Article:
- Keywords: criminal governance; institutions; non-state governance; order
“Divergent Accountability? Competing Principals and Incomplete Contracts”
AbstractHow does the introduction of competing principals impact voters' ability to hold politicians accountable? This project builds off of canonical models of democratic accountability, which frame reelection as a chance for voters to solve the moral hazard problem they face with politicians. Here, however, there is a second principal who is also vying for control of the politician, as the agent, but who has fundamentally divergent goals from the voters. This principal also has a different set of skills that they can employ to coerce the official, using both bribes and threats. The politician, therefore, must appraise the risks they face and the value of holding office, given the incentives offered by each of the principals. This model has broad applications, applying wherever principals, armed with differing capacities, compete for control of an agent.
- Keywords: multiple principals; accountability; moral hazard; delegation; organized crime; formal model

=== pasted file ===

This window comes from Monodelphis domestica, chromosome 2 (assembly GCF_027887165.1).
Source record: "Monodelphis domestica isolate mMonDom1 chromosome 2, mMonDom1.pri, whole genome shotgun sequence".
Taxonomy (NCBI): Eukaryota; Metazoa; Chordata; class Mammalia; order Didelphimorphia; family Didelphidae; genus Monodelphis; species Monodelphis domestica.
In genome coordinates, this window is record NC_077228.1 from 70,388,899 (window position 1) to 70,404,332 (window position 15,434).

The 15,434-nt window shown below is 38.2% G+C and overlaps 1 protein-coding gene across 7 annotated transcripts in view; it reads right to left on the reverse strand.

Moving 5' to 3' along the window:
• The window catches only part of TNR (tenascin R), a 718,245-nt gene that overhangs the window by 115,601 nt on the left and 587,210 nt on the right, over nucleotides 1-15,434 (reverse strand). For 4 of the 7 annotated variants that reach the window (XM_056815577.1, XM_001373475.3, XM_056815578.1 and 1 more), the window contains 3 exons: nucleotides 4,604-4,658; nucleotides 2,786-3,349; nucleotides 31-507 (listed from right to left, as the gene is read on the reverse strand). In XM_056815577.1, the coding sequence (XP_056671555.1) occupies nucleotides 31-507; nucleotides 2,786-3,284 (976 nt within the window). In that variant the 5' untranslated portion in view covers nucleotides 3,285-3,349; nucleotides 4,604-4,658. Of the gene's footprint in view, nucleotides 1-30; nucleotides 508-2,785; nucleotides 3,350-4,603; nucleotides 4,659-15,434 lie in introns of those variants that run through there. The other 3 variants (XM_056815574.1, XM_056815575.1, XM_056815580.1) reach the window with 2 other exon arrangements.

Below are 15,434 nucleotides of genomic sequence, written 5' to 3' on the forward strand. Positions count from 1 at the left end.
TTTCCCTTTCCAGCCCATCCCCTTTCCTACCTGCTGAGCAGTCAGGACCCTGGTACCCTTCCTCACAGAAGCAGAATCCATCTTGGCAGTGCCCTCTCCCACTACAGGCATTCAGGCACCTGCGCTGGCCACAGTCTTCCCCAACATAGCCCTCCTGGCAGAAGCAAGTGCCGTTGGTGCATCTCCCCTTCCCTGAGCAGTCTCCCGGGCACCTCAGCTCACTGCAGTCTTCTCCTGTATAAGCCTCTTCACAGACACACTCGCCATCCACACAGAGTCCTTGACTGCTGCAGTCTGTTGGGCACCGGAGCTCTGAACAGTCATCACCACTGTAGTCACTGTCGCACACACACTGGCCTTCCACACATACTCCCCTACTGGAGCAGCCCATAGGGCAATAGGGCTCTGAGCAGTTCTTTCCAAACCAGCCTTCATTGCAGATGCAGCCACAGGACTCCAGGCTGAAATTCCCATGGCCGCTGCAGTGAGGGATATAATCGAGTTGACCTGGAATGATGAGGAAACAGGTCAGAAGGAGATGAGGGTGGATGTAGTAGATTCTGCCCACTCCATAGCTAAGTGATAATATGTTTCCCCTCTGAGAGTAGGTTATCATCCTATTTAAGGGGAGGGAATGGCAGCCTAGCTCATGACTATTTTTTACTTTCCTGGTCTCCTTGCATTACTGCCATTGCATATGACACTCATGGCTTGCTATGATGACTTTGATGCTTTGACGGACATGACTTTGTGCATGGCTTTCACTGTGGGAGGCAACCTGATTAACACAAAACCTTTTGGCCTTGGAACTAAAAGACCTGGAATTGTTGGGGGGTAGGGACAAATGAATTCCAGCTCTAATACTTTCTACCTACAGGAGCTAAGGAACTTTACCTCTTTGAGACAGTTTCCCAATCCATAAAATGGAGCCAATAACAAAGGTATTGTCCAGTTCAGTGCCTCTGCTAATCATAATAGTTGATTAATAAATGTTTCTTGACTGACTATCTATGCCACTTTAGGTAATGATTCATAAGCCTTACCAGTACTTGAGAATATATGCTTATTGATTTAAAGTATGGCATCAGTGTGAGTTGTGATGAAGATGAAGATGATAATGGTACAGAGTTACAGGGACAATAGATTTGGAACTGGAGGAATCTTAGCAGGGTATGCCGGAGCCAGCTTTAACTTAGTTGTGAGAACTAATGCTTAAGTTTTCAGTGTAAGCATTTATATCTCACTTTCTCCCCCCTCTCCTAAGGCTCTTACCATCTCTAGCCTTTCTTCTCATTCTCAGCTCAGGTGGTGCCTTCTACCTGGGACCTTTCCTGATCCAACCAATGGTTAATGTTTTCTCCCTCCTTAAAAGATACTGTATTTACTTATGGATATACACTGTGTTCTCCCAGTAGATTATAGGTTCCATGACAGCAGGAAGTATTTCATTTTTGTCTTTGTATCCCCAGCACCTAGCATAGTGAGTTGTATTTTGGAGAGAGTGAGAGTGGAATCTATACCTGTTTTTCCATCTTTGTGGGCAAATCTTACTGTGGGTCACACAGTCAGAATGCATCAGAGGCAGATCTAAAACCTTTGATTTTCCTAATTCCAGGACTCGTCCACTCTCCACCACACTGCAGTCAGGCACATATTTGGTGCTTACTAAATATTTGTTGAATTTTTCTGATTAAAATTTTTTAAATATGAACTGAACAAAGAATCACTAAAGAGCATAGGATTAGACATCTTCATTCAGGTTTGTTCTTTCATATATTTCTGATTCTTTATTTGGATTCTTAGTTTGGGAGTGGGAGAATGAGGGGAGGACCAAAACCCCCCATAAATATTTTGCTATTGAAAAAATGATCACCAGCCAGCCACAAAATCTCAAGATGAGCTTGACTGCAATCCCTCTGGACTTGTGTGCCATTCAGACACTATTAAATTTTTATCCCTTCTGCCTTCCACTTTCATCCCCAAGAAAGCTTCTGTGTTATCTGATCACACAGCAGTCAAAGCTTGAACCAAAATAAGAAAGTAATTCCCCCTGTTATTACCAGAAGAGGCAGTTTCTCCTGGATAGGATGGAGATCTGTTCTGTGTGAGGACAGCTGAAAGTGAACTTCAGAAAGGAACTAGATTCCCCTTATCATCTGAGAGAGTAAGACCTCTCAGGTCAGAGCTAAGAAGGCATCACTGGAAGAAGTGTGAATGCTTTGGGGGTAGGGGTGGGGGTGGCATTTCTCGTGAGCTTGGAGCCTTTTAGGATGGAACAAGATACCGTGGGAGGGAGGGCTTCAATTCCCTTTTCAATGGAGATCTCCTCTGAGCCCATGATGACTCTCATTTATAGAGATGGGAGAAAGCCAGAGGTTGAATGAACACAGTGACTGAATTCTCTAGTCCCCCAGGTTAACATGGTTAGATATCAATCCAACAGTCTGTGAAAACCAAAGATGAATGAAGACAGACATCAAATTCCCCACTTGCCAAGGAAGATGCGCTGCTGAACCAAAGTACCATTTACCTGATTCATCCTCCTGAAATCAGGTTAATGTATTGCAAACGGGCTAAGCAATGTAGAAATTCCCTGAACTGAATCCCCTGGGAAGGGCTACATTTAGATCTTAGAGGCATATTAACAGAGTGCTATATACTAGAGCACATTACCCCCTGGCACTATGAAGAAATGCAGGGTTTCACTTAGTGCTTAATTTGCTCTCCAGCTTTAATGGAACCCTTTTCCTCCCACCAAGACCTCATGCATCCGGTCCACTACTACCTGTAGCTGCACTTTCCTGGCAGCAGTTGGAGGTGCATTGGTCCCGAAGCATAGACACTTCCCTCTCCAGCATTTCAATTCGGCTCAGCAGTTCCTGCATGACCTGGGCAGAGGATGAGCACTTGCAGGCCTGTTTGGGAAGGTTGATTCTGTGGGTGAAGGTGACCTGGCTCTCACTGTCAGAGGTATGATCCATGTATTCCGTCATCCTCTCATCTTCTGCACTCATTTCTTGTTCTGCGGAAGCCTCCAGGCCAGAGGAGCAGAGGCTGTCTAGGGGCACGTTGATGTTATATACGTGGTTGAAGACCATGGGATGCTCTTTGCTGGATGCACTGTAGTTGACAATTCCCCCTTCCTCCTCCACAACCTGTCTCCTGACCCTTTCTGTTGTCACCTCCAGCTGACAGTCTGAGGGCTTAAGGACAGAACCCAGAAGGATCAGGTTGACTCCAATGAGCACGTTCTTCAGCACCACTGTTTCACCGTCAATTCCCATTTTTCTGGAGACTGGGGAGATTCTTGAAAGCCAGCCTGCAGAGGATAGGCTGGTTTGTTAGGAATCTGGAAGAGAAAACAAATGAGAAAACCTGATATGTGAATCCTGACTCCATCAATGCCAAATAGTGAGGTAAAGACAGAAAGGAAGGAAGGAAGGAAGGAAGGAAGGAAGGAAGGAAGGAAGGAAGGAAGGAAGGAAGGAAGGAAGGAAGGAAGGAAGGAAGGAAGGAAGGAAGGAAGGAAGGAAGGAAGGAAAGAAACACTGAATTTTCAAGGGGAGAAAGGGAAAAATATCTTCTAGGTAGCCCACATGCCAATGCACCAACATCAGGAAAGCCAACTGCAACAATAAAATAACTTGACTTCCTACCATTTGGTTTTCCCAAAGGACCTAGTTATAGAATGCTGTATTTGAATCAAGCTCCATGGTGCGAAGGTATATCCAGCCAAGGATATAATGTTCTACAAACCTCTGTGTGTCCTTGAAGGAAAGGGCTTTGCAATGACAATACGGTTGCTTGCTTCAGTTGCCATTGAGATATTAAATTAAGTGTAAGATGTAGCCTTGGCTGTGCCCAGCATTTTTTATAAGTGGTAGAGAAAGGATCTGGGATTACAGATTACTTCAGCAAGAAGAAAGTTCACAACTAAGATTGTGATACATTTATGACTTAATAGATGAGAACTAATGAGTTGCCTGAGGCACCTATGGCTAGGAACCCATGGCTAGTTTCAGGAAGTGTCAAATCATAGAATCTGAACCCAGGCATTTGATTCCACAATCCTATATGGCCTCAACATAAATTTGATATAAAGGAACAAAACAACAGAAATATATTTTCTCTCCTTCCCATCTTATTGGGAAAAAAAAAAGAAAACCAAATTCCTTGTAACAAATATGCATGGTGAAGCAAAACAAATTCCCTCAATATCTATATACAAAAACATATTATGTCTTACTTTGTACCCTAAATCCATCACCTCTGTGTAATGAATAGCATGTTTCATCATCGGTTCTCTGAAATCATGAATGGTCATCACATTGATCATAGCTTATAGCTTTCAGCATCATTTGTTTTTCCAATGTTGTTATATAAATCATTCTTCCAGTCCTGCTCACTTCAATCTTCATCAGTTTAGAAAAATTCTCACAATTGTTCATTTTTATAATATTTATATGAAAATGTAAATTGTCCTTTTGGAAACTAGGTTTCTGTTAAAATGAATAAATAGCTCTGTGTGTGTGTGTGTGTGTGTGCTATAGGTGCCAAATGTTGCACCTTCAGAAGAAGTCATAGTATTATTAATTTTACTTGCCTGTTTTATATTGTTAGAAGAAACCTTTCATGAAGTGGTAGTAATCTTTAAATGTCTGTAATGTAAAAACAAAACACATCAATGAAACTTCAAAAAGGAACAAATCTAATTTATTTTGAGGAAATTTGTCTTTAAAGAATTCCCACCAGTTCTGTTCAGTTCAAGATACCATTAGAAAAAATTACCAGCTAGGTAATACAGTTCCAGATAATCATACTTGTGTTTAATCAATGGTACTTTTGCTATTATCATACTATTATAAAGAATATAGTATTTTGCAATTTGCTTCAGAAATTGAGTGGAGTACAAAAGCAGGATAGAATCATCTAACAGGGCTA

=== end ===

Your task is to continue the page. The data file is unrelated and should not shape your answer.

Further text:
“Digitizing Private Correspondence from the East India Company (1769-1773)”
AbstractThe English East India Company (EIC) has been called one of the most well-documented corporations in human history. In this qualitative dataset, I gather all recorded correspondence, internal and external, from the Company records kept at the Asia and Africa Reading Room at the British Library. I particularly focus on the Presidency of Bengal, where the EIC first obtained the rigth to extract land taxes and began to govern as an administrative body during this period. Thus, this period covers one of the most influential moments in Company history -- defining how British colonial policy in India would be organized for more than a century. With more than 4,000 pages of handwritten documents, the first goal of this project is to digitize these letters and clearly record their contents.
- Keywords: Computer Vision; Natural Languange Processing; Predictive LLM; archival records
“Mapping Criminal Governance”
AbstractHow do criminal groups govern? While our understanding of governance by criminal organizations has grown, there is little systematic data to map it. This project seeks to address this gap. Using newspaper articles from _The New York Times_ containing the names of more than 50 randomly selected groups from across Latin America, this project implements a supervised machine learning approach to code more than thirty indicators of criminal governance. This indicators include who is governing (what group or groups), how they are governing (enforcing rules, collecting taxes, distributing goods), and who they are governing (civilians, other criminals, or the state). This project seeks to expand our understanding of criminal governance across the globe.
- Keywords: Criminal Governance; Latin America; Natural Language Processing; supervised machine learning